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There’s no better introduction to the Tasmanian Wilderness World Heritage Area than the Overland Track, the world-famous 80 km walk from Cradle Valley to Cynthia Bay on Lake St Clair.
Extensive maintenance and track hardening has transformed the Overland in recent years. Many muddy sections remain, but the track is well-formed and easy to follow with long sections of boardwalk. You’re still in the middle of nowhere though, so don’t worry about it detracting from the wilderness nature of the experience.
Unless you’re stuck with constantly overcast weather, spectacular views over jagged, glacier-carved mountains and alpine lakes will greet you from day one on the Overland Track, Australia’s most popular multi-day bushwalk.
Snow-capped 1559 m Barn Bluff rises out of the endless moorlands of buttongrass.
The track turns east and descends steeply through rainforest towards the Mersey River at the D’Alton and Fergusson Falls – well worth the 1-2 hour side trip.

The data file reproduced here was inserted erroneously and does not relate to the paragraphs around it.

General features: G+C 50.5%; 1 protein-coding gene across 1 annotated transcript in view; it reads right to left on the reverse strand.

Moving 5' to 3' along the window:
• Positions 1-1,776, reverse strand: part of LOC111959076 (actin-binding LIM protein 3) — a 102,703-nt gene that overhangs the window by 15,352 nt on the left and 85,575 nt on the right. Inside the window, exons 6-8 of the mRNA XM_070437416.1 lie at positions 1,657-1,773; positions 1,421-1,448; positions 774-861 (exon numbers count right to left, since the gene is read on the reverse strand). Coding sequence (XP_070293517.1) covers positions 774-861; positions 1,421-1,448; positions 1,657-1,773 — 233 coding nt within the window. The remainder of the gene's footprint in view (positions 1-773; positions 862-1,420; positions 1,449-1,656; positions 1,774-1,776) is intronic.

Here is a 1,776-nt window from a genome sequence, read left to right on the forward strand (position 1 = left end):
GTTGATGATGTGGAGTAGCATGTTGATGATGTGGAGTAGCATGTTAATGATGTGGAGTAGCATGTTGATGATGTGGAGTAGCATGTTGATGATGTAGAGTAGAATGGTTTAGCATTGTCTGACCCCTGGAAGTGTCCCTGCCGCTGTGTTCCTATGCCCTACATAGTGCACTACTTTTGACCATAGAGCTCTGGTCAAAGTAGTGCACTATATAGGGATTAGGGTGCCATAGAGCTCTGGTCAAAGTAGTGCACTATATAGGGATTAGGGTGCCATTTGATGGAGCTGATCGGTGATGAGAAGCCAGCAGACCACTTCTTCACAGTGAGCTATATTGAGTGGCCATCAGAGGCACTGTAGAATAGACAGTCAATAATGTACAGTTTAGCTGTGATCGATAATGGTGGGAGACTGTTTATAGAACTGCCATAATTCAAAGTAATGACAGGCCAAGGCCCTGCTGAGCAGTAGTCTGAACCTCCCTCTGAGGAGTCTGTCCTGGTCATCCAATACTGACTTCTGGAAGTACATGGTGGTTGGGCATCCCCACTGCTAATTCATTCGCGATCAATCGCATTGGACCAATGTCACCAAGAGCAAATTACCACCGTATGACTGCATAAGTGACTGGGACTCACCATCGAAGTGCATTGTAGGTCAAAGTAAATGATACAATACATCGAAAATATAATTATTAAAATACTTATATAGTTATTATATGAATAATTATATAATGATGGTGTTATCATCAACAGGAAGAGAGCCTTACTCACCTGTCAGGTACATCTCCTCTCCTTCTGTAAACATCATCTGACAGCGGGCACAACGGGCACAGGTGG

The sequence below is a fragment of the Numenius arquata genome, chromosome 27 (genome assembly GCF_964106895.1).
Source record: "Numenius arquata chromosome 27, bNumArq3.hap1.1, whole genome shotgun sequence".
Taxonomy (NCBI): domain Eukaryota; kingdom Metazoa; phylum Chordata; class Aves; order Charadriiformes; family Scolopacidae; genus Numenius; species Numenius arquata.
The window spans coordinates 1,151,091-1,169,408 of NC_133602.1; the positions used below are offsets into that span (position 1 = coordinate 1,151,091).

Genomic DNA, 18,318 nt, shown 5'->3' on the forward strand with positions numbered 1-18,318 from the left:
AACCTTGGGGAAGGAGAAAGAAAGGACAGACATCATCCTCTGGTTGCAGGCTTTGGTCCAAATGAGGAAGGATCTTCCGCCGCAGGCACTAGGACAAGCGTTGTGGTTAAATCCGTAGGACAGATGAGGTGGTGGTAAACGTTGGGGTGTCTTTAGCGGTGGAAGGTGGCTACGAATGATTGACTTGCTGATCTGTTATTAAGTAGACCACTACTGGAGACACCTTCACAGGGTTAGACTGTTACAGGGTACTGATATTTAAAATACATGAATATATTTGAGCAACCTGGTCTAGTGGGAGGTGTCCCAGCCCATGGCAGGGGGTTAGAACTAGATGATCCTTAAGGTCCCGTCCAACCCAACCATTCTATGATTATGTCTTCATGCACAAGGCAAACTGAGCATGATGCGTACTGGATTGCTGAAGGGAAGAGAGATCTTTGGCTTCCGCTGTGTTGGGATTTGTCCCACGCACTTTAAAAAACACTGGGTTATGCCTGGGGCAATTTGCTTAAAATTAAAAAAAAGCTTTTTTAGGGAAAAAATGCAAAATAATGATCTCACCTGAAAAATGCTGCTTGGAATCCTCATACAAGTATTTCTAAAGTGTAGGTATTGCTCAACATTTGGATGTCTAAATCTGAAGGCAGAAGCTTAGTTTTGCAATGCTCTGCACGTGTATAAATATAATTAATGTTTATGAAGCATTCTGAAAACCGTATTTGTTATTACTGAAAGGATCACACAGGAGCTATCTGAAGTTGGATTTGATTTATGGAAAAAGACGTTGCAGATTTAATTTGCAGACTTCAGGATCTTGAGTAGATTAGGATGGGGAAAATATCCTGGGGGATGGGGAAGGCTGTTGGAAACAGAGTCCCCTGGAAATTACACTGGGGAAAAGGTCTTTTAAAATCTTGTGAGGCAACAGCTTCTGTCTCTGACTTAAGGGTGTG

Deep snowfall over the highest section of the track at Cradle Mountain is an exhilarating experience for our group. Another benefit of going off-season in early October is that you run into very few other walkers along the track.
Thick fog shrouds gum trees a short walk from Cradle Cirque.
Frequent signposts and orange way-markers mean it’s difficult to stray very far from the track, even in difficult weather conditions.
Lichen- and moss-smothered boulders provide unlikely splashes of colour in the green expanses of buttongrass moorlands
Honeymooners from Sydney, Glenn Price and Kirstene Shrubsole, walk through one of the endless alpine buttongrass meadows.
Topped with a puff of cloud, 1559 m Barn Bluff rises out of the endless moorlands of buttongrass.
A classic scene on the Overland Track.
Overland walkers – (from left to right) Anna Reddington, Patrick Horan, Kirstene Shrubsole, Glenn Price, Sue Cory and Joann Williams – take a well-earned rest after a brief but taxing climb to a saddle near the peak of 1340 m Mt Doris.
Battered-looking wooden pathways – and knee-deep stretches of mud – are part of the rustic charm of walking the Overland Track.
Imposing cliffs on the Overland Track, Tasmania.
A Bennets wallaby on the Overland Track, Tasmania.
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